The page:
Effect of Neuroinflammation on Synaptic Organization and Function in the Developing Brain: Implications for Neurodevelopmental and Neurodegenerative Disorders

Research output: Research - peer-reviewJournal article

  • Amin Mottahedin
    Amin Mottahedin
  • Maryam Ardalan
  • Tetyana Chumak
    Tetyana Chumak
  • Ilse Riebe
    Ilse Riebe
  • Joakim Ek
    Joakim Ek
  • Carina Mallard
    Carina Mallard
The brain is a plastic organ where both the intrinsic CNS milieu and extrinsic cues play important roles in shaping and wiring neural connections. The perinatal period constitutes a critical time in central nervous system development with extensive refinement of neural connections, which are highly sensitive to fetal and neonatal compromise, such as inflammatory challenges. Emerging evidence suggests that inflammatory cells in the brain such as microglia and astrocytes are pivotal in regulating synaptic structure and function. In this article, we will review the role of glia cells in synaptic physiology and pathophysiology, including microglia-mediated elimination of synapses. We propose that activation of the immune system dynamically affects synaptic organization and function in the developing brain. We will discuss the role of neuroinflammation in altered synaptic plasticity following perinatal inflammatory challenges and potential implications for neurodevelopmental and neurodegenerative disorders.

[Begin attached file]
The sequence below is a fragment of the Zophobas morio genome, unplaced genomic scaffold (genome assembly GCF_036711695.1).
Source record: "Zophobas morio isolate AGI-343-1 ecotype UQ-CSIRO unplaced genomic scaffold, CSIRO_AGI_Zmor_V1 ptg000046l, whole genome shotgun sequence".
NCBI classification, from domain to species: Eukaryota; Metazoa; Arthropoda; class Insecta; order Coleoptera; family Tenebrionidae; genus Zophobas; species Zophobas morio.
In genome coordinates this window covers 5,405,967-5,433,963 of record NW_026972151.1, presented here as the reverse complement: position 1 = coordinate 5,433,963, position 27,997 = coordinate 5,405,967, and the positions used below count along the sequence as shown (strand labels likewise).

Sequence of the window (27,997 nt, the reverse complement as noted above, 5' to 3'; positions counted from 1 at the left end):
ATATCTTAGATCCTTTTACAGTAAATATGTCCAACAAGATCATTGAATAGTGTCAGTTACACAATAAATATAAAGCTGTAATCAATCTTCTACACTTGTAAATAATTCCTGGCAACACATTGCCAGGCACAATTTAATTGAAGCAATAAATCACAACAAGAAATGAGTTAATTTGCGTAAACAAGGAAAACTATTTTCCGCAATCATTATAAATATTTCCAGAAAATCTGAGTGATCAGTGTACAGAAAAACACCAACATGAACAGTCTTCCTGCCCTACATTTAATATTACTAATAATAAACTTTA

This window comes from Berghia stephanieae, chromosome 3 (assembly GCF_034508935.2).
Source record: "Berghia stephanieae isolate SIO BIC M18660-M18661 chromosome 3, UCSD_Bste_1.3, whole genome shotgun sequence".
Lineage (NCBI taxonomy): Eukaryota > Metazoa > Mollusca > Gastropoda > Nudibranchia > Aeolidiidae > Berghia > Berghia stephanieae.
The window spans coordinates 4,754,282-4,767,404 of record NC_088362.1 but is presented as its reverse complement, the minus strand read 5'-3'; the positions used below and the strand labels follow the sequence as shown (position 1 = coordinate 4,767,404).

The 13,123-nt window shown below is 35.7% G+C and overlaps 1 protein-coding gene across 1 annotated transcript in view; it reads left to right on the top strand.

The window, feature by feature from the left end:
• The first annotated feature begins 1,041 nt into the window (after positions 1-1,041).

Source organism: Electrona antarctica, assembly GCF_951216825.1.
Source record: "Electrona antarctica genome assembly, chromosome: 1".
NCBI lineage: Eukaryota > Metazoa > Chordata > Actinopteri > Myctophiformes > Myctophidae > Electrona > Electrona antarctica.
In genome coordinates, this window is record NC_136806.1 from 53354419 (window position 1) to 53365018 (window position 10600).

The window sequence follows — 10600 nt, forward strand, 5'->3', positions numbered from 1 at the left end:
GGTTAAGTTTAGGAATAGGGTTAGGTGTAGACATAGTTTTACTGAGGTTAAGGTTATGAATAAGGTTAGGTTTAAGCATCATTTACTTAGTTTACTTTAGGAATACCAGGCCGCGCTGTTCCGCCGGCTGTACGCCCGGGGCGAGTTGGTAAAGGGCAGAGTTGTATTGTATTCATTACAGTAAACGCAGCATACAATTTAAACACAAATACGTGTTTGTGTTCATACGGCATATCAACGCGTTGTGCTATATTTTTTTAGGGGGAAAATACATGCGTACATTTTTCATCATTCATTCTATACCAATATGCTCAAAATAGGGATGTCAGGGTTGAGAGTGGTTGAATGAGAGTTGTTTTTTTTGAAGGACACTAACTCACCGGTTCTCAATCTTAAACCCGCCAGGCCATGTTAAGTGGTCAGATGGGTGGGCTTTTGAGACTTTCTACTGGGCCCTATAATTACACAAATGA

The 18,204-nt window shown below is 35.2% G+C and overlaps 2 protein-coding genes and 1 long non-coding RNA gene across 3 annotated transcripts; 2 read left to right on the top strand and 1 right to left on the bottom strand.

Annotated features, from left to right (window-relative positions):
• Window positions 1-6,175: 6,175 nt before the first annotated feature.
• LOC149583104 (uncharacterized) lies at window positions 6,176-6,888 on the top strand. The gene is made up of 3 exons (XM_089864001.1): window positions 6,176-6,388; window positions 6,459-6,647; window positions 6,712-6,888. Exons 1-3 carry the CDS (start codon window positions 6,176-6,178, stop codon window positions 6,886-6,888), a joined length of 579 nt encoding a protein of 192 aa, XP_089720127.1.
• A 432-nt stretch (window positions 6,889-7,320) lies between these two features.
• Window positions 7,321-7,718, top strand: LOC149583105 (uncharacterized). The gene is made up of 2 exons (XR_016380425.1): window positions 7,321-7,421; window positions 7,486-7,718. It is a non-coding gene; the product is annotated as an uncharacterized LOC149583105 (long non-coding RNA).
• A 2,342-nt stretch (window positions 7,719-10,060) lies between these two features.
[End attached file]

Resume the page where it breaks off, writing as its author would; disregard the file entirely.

Original languageEnglish
JournalFrontiers in cellular neuroscience
StatePublished - 11 Jul 2017

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